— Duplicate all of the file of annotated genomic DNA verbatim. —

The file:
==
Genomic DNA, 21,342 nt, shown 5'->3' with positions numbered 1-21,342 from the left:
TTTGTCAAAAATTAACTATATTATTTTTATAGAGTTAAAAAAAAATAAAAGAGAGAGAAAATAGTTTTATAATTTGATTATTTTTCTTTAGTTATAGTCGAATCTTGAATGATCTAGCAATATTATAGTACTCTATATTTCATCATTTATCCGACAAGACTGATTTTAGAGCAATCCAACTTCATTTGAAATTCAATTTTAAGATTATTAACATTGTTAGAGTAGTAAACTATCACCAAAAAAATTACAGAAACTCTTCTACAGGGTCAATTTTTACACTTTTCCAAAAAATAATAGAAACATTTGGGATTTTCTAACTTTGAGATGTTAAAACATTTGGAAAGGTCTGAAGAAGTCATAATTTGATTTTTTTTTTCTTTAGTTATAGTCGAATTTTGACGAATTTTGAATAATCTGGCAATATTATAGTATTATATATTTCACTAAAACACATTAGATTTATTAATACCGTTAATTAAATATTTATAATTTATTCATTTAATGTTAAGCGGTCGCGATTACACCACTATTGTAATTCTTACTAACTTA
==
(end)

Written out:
Genomic DNA, 21,342 nt, shown 5'->3' with positions numbered 1-21,342 from the left:
TTTGTCAAAAATTAACTATATTATTTTTATAGAGTTAAAAAAAAATAAAAGAGAGAGAAAATAGTTTTATAATTTGATTATTTTTCTTTAGTTATAGTCGAATCTTGAATGATCTAGCAATATTATAGTACTCTATATTTCATCATTTATCCGACAAGACTGATTTTAGAGCAATCCAACTTCATTTGAAATTCAATTTTAAGATTATTAACATTGTTAGAGTAGTAAACTATCACCAAAAAAATTACAGAAACTCTTCTACAGGGTCAATTTTTACACTTTTCCAAAAAATAATAGAAACATTTGGGATTTTCTAACTTTGAGATGTTAAAACATTTGGAAAGGTCTGAAGAAGTCATAATTTGATTTTTTTTTTCTTTAGTTATAGTCGAATTTTGACGAATTTTGAATAATCTGGCAATATTATAGTATTATATATTTCACTAAAACACATTAGATTTATTAATACCGTTAATTAAATATTTATAATTTATTCATTTAATGTTAAGCGGTCGCGATTACACCACTATTGTAATTCTTACTAACTTA